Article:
All right, enough with talking, lets get onto the recipe.
Oh, one more thing before we get to the recipe. I’ve used an immersion blender in the past to puree this soup and it’s worked fine. But this time around I used my Vitamix blender and I was left with the creamiest, silkiest soup I’ve ever made. In the recipe I refer to the immersion blender but if you have a blender that will handle a big batch of hot soup then go for it.
Rub both halves of the butternut squash with olive oil and sprinkle salt and pepper over both halves. Roast for one hour or until tender.
In a 9-by-13-inch baking dish, toss the onion, potato and garlic with olive oil to coat; season with salt and pepper. Bake for 30 minutes, add the apples and continue to bake until tender. Transfer vegetables and apples and any juices to a large soup pot, add the chicken broth and bring to a simmer over medium-high heat. Remove from heat and using an immersion blender, puree until smooth. Add milk to get desired thickness, season with salt and pepper.
Add a little festive to your next breakfast. Begin with a basic pancake recipe, pour in some eggnog and call it a holiday! For some more fun, kick up your syrup with some fresh cranberries. Boy, if Santa knew this was on the menu for Christmas breakfast he wouldn’t be returning to the North Pole so quickly.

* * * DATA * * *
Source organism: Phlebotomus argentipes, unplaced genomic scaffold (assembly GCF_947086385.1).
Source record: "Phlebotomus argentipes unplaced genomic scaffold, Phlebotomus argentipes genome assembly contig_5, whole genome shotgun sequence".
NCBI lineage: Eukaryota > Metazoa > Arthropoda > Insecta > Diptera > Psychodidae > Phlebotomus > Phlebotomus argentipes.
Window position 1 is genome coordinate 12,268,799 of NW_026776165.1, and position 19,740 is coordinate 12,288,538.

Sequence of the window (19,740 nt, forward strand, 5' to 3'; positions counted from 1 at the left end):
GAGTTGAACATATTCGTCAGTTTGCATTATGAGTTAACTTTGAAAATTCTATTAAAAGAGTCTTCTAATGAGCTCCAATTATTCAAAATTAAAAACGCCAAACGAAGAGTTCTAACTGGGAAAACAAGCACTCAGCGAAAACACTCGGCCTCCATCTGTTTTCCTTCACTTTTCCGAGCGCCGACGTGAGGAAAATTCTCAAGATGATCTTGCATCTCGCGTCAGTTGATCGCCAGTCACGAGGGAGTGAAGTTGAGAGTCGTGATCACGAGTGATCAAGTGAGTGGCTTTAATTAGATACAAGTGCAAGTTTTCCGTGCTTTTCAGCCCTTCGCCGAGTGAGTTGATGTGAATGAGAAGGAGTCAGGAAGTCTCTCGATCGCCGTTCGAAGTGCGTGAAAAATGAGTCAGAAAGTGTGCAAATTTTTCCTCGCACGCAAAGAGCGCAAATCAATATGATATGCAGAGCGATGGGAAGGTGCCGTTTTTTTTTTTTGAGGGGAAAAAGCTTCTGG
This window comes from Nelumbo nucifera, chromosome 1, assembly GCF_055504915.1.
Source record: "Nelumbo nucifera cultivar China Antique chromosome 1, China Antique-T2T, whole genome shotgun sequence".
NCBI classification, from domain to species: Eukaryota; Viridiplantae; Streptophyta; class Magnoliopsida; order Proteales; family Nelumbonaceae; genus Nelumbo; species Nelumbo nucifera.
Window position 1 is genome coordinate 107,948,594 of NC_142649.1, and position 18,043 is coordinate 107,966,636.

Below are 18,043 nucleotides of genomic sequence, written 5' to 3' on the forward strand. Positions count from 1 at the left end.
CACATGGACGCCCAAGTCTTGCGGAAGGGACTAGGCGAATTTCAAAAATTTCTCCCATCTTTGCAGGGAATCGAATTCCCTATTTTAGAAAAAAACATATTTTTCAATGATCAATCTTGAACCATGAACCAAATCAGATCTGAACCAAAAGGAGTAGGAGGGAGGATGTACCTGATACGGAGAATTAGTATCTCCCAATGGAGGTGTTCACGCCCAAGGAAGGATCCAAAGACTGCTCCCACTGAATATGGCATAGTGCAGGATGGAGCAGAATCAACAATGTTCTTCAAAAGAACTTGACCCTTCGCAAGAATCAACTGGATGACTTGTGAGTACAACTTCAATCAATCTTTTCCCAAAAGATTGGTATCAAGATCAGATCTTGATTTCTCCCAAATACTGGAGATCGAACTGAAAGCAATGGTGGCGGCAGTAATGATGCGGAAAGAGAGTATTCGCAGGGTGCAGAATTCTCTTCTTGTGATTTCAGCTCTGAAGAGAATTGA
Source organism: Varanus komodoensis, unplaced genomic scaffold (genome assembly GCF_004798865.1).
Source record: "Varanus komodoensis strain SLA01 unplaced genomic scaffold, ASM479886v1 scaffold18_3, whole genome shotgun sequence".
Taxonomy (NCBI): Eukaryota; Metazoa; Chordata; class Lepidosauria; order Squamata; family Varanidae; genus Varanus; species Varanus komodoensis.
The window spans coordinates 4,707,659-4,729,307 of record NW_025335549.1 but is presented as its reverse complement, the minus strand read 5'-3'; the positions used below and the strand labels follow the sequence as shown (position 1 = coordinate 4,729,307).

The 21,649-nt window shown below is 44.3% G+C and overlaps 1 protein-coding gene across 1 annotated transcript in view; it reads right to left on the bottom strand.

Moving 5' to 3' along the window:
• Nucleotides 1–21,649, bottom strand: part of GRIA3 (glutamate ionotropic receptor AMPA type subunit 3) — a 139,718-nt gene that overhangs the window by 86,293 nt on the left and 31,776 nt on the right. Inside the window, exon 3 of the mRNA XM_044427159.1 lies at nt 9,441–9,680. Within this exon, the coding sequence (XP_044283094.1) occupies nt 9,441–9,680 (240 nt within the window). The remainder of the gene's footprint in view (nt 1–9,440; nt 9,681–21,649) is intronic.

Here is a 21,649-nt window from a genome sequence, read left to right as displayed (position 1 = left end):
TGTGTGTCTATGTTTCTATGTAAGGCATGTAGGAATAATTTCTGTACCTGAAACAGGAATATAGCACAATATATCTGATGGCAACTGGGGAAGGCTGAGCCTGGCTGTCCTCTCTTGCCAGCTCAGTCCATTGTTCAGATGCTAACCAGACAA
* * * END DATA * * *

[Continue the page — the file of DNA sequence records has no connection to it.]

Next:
Start your day with these yummy festive pancakes. If Santa knew you were making these on Christmas morning he would stay for breakfast.
2¼ cups all-purpose flour
1½ teaspoon baking powder
½ teaspoon baking soda
½ teaspoon salt
2 cups eggnog
2 large eggs
1 teaspoon sugar
Combine the flour, baking powder, baking soda, and salt together in a large bowl. In separate bowl, mix the eggnog, eggs, and sugar.
Pour the wet ingredients into the dry ingredients. Mix until the batter is evenly moistened. (Note, the batter will not be smooth and that's okay).
While the batter rests, heat a griddle over medium heat. Butter pan and then when the pan is heated, four the batter onto the cooking surface. Use the spoon to gently spread the thick batter.
Flip the pancakes when they're covered in bubbles and the underside is nicely browned. Cook the other side for about half as long. Serve immediately with syrup.
Cranberry syrup: Depending how many pancakes you make, this syrup can be adjusted. I used 1 cup of cranberries with 2 tablespoons sugar and two tablespoons of cranberry juice and 1 teaspoon of vanilla. This is such an easy recipe you can adjust it for taste. I also added regular syrup to my servings.